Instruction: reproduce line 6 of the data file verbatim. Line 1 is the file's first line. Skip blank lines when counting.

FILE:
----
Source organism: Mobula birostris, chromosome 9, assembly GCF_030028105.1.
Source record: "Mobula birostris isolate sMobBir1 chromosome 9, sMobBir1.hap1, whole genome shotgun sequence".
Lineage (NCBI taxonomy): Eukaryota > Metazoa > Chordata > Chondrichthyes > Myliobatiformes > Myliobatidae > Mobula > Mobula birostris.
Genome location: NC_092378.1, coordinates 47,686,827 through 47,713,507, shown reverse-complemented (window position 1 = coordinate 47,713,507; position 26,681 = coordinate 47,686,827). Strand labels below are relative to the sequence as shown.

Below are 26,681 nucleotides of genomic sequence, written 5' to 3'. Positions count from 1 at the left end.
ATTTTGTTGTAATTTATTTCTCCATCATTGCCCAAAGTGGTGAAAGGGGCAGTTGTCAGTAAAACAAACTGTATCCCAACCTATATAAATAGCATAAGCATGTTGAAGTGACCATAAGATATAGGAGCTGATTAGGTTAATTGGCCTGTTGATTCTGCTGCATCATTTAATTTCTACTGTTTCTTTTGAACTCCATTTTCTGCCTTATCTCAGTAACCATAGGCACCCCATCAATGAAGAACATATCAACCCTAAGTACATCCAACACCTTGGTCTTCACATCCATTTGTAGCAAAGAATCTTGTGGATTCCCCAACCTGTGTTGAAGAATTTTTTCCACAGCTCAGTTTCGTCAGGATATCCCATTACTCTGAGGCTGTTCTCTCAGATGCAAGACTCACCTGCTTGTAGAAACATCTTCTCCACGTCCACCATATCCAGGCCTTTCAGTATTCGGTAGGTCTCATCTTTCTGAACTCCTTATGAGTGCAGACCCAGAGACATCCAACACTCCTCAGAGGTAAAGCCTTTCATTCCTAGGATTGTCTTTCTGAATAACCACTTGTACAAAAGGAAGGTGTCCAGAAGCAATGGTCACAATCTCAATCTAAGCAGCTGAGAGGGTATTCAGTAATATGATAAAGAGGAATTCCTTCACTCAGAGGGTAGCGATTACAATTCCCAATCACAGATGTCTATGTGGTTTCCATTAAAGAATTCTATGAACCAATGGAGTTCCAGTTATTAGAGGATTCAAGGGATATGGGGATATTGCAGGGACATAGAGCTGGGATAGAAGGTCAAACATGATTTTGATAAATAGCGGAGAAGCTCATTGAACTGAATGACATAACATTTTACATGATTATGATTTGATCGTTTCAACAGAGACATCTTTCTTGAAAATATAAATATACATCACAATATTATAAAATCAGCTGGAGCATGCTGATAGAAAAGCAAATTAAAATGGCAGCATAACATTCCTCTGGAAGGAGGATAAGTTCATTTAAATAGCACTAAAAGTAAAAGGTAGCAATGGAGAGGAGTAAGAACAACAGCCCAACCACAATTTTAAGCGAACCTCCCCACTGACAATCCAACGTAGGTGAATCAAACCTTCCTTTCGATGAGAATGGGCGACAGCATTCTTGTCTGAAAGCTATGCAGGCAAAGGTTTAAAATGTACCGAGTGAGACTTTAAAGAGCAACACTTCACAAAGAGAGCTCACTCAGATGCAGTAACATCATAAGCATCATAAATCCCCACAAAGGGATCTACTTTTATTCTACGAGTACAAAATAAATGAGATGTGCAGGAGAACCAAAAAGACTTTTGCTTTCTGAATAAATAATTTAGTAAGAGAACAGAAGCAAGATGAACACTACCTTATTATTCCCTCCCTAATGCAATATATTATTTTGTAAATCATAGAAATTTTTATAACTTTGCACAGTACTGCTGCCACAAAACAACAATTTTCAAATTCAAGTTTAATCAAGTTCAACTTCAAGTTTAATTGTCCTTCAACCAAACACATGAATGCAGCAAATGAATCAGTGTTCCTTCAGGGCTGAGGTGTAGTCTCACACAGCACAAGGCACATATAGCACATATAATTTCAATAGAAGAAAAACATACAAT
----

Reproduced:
ATTTTGTTGTAATTTATTTCTCCATCATTGCCCAAAGTGGTGAAAGGGGCAGTTGTCAGTAAAACAAACTGTATCCCAACCTATATAAATAGCATAAGCATGTTGAAGTGACCATAAGATATAGGAGCTGATTAGGTTAATTGGCCTGTTGATTCTGCTGCATCATTTAATTTCTACTGTTTCTTTTGAACTCCATTTTCTGCCTTATCTCAGTAACCATAGGCACCCCATCAATGAAGAACATATCAACCCTAAGTACATCCAACACCTTGGTCTTCACATCCATTTGTAGCAAAGAATCTTGTGGATTCCCCAACCTGTGTTGAAGAATTTTTTCCACAGCTCAGTTTCGTCAGGATATCCCATTACTCTGAGGCTGTTCTCTCAGATGCAAGACTCACCTGCTTGTAGAAACATCTTCTCCACGTCCACCATATCCAGGCCTTTCAGTATTCGGTAGGTCTCATCTTTCTGAACTCCTTATGAGTGCAGACCCAGAGACATCCAACACTCCTCAGAGGTAAAGCCTTTCATTCCTAGGATTGTCTTTCTGAATAACCACTTGTACAAAAGGAAGGTGTCCAGAAGCAATGGTCACAATCTCAATCTAAGCAGCTGAGAGGGTATTCAGTAATATGATAAAGAGGAATTCCTTCACTCAGAGGGTAGCGATTACAATTCCCAATCACAGATGTCTATGTGGTTTCCATTAAAGAATTCTATGAACCAATGGAGTTCCAGTTATTAGAGGATTCAAGGGATATGGGGATATTGCAGGGACATAGAGCTGGGATAGAAGGTCAAACATGATTTTGATAAATAGCGGAGAAGCTCATTGAACTGAATGACATAACATTTTACATGATTATGATTTGATCGTTTCAACAGAGACATCTTTCTTGAAAATATAAATATACATCACAATATTATAAAATCAGCTGGAGCATGCTGATAGAAAAGCAAATTAAAATGGCAGCATAACATTCCTCTGGAAGGAGGATAAGTTCATTTAAATAGCACTAAAAGTAAAAGGTAGCAATGGAGAGGAGTAAGAACAACAGCCCAACCACAATTTTAAGCGAACCTCCCCACTGACAATCCAACGTAGGTGAATCAAACCTTCCTTTCGATGAGAATGGGCGACAGCATTCTTGTCTGAAAGCTATGCAGGCAAAGGTTTAAAATGTACCGAGTGAGACTTTAAAGAGCAACACTTCACAAAGAGAGCTCACTCAGATGCAGTAACATCATAAGCATCATAAATCCCCACAAAGGGATCTACTTTTATTCTACGAGTACAAAATAAATGAGATGTGCAGGAGAACCAAAAAGACTTTTGCTTTCTGAATAAATAATTTAGTAAGAGAACAGAAGCAAGATGAACACTACCTTATTATTCCCTCCCTAATGCAATATATTATTTTGTAAATCATAGAAATTTTTATAACTTTGCACAGTACTGCTGCCACAAAACAACAATTTTCAAATTCAAGTTTAATCAAGTTCAACTTCAAGTTTAATTGTCCTTCAACCAAACACATGAATGCAGCAAATGAATCAGTGTTCCTTCAGGGCTGAGGTGTAGTCTCACACAGCACAAGGCACATATAGCACATATAATTTCAATAGAAGAAAAACATACAAT